Divorces

Getting divorced has both an emotional and financial toll. Without a good lawyer behind you, you may end up getting the short end of the stick, and relitigation is never something you want to go through. That’s why Sterling Law is here to help.

Matters involving children & financial matters.

Divorce often involves financial & children matters, such as children custody, asset division, property separation, mortgage arrangements etc. If you think that your parental rights have been infringed or terms you have reached with your partner are unfair, we can provide you with the second opinion/options you have according to British and/or international law.

Applying for a Divorce

To file a divorce you need to:

  • Have been married for over a year
  • Have your relationship permanently broken down
  • Have your marriage itself be legally recognised in the UK
  • The UK is the permanent home of you, or your spouse

If a year has not passed

  • You cannot apply for a divorce
  • However, you can apply for an annulment or a separation – where you and your spouse can live apart without ending the marriage itself.

What does it mean to have your relationship permanently broken down?

  • Your spouse has engaged in adultery
  • Your spouse has behaved in an “unreasonable” manner – this can include abuse, both physical and verbal, drug/alcohol abuse, or refusing to share living expenses
  • Desertion – your spouse has left you for over 2 years before you apply for divorce
  • You have been separated for at least 2 years – even if you still live in the same house
  • You have been separated for at least 5 years – even if your spouse disagrees

Is it free to get a divorce?

No. The fee of £550 to process your divorce application applies.

What if my divorce application is rejected?

  • There are multiple steps where a divorce application can be rejected
  • The court may disagree that your relationship has permanently broken down, in which case you may need to provide additional evidence and/or go to court, or apply for a separation or annulment instead
  • The court may refuse to grant a decree nisi to you, in which case you may need to provide additional evidence and/or go to court
  • The court may refuse your application for a decree absolute, in which case our team will further help you. You must apply for your decree absolute within 12 months of receiving your decree nisi.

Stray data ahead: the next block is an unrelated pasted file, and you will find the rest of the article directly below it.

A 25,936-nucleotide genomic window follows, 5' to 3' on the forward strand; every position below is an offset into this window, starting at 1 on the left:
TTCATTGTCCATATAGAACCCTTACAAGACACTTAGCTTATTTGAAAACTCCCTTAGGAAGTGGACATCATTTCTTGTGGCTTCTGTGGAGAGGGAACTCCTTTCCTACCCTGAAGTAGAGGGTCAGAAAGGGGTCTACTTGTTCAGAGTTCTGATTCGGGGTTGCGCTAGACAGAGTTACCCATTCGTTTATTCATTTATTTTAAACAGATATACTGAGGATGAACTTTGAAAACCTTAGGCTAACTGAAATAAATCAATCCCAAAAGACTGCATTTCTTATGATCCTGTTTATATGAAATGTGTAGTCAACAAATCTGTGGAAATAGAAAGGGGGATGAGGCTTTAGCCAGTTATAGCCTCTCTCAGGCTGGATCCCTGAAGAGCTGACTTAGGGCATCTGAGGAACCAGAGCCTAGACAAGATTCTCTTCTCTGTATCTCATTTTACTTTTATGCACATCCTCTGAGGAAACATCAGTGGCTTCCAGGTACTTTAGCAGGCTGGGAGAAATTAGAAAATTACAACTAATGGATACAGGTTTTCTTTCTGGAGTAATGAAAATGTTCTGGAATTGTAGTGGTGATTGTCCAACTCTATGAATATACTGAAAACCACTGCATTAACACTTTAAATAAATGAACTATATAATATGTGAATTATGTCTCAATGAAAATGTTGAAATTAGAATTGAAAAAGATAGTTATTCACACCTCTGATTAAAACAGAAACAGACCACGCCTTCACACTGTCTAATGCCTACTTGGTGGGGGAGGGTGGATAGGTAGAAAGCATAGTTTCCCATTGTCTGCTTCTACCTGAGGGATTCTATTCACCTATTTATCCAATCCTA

The process

Before sending in an application

  • Hopefully, you and your spouse will decide property and money divisions, as well as child custody and child maintenance payments before sending in the application
  • This, if done correctly, prevents having to go to court hearings – if you and your spouse also agree for reasons for divorce.

Sending in the application

  • You need to provide a marriage certificate or a certified copy of it, the full name and address of your spouse, and proof of a name change if it was changed since marriage.

After sending in the application

  • Your spouse is sent a copy of the divorce application by the court, and an “acknowledgement of service form” – in simple terms, this form acknowledges that there are court proceedings involving them.
  • Your spouse must respond, either agreeing with the divorce, signalling their intent to try to prevent the divorce, or objecting to paying costs in the divorce if they have claimed them. Your spouse has a maximum of 8 days to respond to this divorce.
  • If your spouse agrees with the divorce.
  • You move onto the next step, getting a decree nisi – a document saying the court sees no reason to object to the divorce.
  • If your spouse disagrees with the divorce.
  • They must answer an ‘answer to divorce’ form explaining why they disagree – if this is not done in 28 days, you can get a decree nisi anyway. If they do answer this form, you unfortunately have to go to court to discuss the divorce and try to get a decree nisi from them – where our team can help you too.

Getting a decree nisi

  • This is a document that says the court sees no reason to prevent your divorce
  • If you g et this document, you and your spouse are sent a certificate, which says when you will get the decree nisi. After 43 days with this being granted, you can apply for a decree absolute to finish the marriage entirely in law
  • If your decree nisi is rejected
  • The judge will explain in a form sent to you why it is has been rejected. You may need to provide additional written evidence, or else will be asked to go to court – where Sterling Law can help to argue your case.

The Final Step – Getting a Decree Absolute

  • This is the document which ends your marriage
  • It can only be applied for 43 days after receiving your decree nisi
  • Any divisions of property and money that are arranged and are to be legally binding must be done before applying for a decree absolute
  • Once applied for, if the time limits are met and there are no other reasons to not grant the divorce in the court’s eyes, the certificate is sent to you, or, if you went through us, to your appointed solicitor (we will then forward it to you) and you are divorced
  • Your spouse can apply for the decree absolute if you do not, but they have to wait an extra 3 months after the decree nisi is sent out.

 

 

 

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Why Sterling Law

We are a modern and innovative boutique law firm with a flexible «can-do» approach. Our cross-domain specialisation allows for seamless solutions whether you are a business or an individual, allowing us to solve most complex problems, where several areas of law are involved.

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